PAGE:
That’s why 3 hours is such a significant goal: it’s right on the transition where rail starts to become highly competitive with air travel, and with road vehicles. Once the train is as fast or faster than the Hume Highway, the potential travel market is enormous.
Currently, the 4.5hr rail service attracts a paltry 86,000 passengers per year – only a couple of hundred per day. It’s barely a rounding error in the total travel market between Sydney and Canberra. In a previous post, Hot rails calculated this market as comprising:
- Air: 950,000 per year (BITRE, 2016).
- Coach: 450,000 (plus another million or so to intermediate destinations)
- Commuter rail: 1,050,000 (from Sydney to the Southern Highlands and Goulburn)
- Car: 17 million per year, comprising:
- 5 million Sydney-Canberra
- 3 million Intermediate-Canberra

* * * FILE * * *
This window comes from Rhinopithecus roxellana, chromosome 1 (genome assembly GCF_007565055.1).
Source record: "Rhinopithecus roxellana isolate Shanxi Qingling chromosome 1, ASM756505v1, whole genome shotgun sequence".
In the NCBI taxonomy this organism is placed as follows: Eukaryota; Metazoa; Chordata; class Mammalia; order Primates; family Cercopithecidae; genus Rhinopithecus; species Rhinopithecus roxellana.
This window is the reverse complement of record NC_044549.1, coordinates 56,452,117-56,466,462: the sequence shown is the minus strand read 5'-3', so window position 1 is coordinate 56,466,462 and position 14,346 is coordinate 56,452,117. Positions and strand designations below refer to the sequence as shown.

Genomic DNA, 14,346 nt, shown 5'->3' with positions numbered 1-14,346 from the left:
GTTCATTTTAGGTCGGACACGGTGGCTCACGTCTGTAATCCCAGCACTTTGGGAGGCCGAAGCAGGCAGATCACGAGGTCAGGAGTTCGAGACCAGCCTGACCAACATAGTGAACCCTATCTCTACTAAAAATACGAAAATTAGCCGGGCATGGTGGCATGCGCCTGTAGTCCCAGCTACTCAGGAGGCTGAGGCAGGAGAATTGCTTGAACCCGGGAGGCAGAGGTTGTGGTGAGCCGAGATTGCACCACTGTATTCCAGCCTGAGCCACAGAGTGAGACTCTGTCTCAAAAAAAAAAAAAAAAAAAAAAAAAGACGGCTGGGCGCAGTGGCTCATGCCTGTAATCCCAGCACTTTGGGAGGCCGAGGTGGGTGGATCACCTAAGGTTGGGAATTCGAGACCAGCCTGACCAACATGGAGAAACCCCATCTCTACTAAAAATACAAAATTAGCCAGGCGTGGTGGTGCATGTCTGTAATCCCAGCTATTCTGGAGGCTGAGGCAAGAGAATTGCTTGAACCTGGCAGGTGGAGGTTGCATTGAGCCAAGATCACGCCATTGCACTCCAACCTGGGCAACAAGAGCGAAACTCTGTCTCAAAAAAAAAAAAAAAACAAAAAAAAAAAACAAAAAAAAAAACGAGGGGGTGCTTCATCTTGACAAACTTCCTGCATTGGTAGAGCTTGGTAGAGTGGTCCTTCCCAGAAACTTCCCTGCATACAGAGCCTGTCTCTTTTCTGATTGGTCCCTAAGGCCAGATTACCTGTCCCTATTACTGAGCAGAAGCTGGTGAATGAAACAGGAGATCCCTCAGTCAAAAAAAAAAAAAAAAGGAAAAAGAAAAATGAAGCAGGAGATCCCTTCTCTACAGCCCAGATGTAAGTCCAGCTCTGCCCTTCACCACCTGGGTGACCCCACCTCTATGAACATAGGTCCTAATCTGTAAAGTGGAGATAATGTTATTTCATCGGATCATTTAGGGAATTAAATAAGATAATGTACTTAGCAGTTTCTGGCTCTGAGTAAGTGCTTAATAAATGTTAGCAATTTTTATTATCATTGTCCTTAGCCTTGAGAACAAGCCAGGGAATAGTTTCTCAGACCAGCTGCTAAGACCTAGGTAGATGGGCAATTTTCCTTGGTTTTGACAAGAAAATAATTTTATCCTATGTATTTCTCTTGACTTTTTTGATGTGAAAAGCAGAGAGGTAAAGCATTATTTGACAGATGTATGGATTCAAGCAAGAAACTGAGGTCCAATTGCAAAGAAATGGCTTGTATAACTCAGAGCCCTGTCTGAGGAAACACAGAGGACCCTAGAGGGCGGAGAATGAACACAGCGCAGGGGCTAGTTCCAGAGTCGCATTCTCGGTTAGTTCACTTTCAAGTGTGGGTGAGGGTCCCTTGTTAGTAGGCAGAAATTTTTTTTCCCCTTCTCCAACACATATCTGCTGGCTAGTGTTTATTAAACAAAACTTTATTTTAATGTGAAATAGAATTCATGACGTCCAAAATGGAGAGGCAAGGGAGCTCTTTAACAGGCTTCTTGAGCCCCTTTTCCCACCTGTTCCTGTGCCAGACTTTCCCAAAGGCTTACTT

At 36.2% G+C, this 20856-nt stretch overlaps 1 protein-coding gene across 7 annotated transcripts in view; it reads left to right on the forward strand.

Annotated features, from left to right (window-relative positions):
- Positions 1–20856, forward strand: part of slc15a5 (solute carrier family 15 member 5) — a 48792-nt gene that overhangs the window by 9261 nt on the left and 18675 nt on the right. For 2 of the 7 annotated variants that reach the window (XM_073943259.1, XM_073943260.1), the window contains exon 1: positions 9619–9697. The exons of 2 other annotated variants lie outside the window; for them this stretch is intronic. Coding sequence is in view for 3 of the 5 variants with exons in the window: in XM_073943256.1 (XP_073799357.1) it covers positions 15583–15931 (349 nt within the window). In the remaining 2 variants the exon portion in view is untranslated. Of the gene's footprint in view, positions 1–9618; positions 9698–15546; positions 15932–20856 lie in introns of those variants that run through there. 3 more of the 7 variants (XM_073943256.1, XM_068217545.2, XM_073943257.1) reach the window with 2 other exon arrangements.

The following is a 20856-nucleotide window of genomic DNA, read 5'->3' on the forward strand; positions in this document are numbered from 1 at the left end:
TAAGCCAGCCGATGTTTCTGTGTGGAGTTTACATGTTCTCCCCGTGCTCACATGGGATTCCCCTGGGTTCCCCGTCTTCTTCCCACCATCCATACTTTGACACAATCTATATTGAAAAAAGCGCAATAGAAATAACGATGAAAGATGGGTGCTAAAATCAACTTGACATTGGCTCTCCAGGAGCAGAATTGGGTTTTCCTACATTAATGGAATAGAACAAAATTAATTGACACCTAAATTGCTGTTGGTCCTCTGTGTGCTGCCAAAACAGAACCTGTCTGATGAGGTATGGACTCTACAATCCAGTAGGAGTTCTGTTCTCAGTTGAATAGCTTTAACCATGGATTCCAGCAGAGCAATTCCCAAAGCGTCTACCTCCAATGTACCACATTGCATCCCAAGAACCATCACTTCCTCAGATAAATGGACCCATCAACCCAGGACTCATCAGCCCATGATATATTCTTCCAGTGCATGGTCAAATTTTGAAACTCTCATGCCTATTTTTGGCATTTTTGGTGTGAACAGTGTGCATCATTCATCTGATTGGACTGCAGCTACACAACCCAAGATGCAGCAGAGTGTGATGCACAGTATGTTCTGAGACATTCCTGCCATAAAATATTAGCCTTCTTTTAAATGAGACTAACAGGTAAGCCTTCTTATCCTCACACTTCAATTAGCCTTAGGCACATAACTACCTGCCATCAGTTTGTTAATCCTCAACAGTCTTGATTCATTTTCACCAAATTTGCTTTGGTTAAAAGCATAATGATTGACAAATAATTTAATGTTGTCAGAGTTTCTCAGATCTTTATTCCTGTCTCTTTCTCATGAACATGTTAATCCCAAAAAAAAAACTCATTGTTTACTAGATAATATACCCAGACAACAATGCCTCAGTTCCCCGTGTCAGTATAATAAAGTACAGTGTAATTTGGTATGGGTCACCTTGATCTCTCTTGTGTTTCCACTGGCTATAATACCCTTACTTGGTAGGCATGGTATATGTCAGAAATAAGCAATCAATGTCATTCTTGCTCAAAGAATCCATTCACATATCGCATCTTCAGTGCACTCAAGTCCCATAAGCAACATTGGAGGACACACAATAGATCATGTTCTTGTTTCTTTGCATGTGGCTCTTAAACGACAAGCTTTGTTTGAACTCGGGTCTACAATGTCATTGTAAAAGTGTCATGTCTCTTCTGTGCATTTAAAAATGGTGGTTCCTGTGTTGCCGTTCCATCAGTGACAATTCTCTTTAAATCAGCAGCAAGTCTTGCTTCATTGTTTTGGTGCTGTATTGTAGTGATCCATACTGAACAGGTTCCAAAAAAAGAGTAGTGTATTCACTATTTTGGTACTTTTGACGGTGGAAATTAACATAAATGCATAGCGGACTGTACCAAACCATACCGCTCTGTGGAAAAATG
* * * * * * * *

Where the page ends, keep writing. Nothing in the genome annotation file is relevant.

- 9 million Intermediate-Sydney
That’s almost 20 million passengers per year. Obviously a medium-speed railway will only capture a small percentage of this, but we can make reasonable estimates of how much. We could expect perhaps 50% of the air passengers to switch to rail given a travel time of 3hrs CBD to CBD (according to the travel time model developed by Peter Jorittma, shown above), most of the coach travel (let’s say 75%), and all of the commuter rail (the new service would presumably supplant the old). The percentage of modeshare gained from cars is most uncertain, but even if just 5% were to switch, that’s 250,000 trips CBD-CBD, and another 600,000 between intermediate destinations.
So that’s a probable ridership of 2.2 million passengers per year between CBDs, plus another 1.4 million to intermediate destinations, for a total ridership of 3.6 million passengers per year. If we set the typical fare at the same level as the existing rail service ($50 SYD-CBR), the railway could earn a farebox revenue of $145 million each year.